The framework for negotiation of a Trade Agreement with Peru was finalised during the visit of Vice Minister of Foreign Trade, Edgar Vasquez to India in March. The agreement falls short of a free trade agreement that Peru was willing to negotiate. India prefers to move slowly though both sides agreed to include services and investments within the ambit of the negotiations. Peru is one of the more dynamic economies of the region. The election last year of the market-friendly economist Pedro Pablo Kuczynski as President bodes well for the bilateral relationship. India’s exports April-December 2016 amounted to $ 529 million ($ 703 million in 2015-16 and $ 819 million in 2014-15). Trade is more or less balanced, slightly in Peru’s favour. Peru is interested in export of fruits, minerals and other commodities. India seeks greater market opportunities in pharma, engineering, textiles and other manufactures. Investments by Indian companies have been small; the mining sector still presents regulatory, infrastructural and other challenges.
An important aspect of the impact of US-LAC relations on India’s relations with that region relates to energy. LAC provides more than 30 percent of the oil the US imports, is a growing importer of U.S. natural gas and the largest market for refined petroleum products from the US. US companies are big investors in Argentina, Brazil, Mexico, and Venezuela. If the US imposes tariffs and other controls on imports (NAFTA does not cover energy); reduces regulation or otherwise forces or attracts US investment back, LAC energy exporters, reliant on this sector, could begin to look elsewhere.
Indian companies have invested billions of dollars upstream in Venezuela, Brazil and Colombia. ONGC (Videsh) Ltd is looking at Mexico, where since the energy sector was opened up in December 2013, 48 new operators from 14 countries have bid for projects amounting to $49 billion. Imports of crude oil from Venezuela, Brazil, Colombia, Mexico and Ecuador range between 10 and 15 billion dollars annually, increasingly independent of term contracts with the national oil companies. Reliance Industries Ltd. exported over 3 billion dollars worth of petroleum products to Brazil in 2014-15. Excess refining capacity in India complements lack of the same in LAC, which currently imports most of its needs from the US.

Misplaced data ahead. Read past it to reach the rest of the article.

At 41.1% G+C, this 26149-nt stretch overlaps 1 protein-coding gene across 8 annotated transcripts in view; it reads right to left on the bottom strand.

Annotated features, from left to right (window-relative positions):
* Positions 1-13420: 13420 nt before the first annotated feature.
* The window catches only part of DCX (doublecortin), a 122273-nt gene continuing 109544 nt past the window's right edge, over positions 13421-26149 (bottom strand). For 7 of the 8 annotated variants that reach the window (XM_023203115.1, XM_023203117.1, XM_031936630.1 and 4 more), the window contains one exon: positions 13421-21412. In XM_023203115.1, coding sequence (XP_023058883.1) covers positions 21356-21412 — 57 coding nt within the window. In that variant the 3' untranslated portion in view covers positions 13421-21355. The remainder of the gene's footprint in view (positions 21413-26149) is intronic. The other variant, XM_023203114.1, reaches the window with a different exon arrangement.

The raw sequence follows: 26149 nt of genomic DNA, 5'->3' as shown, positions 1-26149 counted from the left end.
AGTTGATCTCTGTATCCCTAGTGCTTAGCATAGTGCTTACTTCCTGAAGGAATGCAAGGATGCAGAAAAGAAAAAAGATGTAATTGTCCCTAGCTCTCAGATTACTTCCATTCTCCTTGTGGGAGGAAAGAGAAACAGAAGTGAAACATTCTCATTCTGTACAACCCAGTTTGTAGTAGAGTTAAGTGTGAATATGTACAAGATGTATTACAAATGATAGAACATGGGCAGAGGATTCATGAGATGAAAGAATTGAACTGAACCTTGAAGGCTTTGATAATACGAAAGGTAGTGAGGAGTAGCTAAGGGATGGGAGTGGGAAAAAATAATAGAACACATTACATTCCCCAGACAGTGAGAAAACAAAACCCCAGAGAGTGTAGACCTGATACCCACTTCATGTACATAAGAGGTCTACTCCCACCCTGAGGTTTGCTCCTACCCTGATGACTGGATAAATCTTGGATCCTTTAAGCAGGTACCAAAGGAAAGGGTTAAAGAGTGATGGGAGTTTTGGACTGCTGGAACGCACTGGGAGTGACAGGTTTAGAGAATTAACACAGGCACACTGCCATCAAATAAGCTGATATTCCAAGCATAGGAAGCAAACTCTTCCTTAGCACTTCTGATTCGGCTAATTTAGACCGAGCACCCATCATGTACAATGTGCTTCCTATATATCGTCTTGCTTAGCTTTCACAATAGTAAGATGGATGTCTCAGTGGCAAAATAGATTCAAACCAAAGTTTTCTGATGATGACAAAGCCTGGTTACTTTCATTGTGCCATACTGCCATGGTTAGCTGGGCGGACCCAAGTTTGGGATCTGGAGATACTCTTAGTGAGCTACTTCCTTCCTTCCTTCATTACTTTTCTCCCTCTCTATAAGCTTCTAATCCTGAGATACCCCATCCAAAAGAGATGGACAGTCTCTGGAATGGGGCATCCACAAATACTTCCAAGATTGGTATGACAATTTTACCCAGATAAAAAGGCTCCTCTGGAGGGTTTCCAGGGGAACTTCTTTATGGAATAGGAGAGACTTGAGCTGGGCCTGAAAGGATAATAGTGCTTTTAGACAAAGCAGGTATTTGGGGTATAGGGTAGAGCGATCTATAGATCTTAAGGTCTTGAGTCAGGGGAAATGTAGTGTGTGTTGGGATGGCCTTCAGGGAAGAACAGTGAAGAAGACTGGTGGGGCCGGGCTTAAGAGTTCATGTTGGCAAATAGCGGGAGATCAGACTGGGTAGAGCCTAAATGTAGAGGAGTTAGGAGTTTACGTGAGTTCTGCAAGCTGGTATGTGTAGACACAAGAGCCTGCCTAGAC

India’s imports of crude from LAC have fallen by volume and value. This is partly due to higher imports from Gulf suppliers, but also circumstances in LAC markets. Colombia’s falling production, and slim discount margins for West Texas quotes reduced imports from $ 1.77 billion in 2014-15 to $ 304 million in 2015-16 and to $ 128 million April-December 2016. Imports from Brazil halved from $2.53 billion (2014-15) to $ 1.24 billion (2015-16).
Venezuela, India’s principal supplier, which acccounted in 2015 for almost 12 percent of India’s crude imports, has a lower market share in India because of declining crude production and heavy obligations under oil-for-loan deals with China and Russia. Imports from Venezuela fell from $11.7 billion (2014-15) to $5.7 billion (2015-16). National oil company PDVSA expects shipments to India to drop to 360,000 bpd this year. Its direct shipments to Reliance fell by 61% between 2013 and 2016. CNPC entered the Indian market with more than 180,000 bpd of Venezuelan crude in 2016. Russia's Rosneft, which has a producing joint venture with PDVSA, and last year bought a 49 percent share of Essar Oil, will export its Venezuelan crude production to India and extend its retail operations here.
May 11, 2017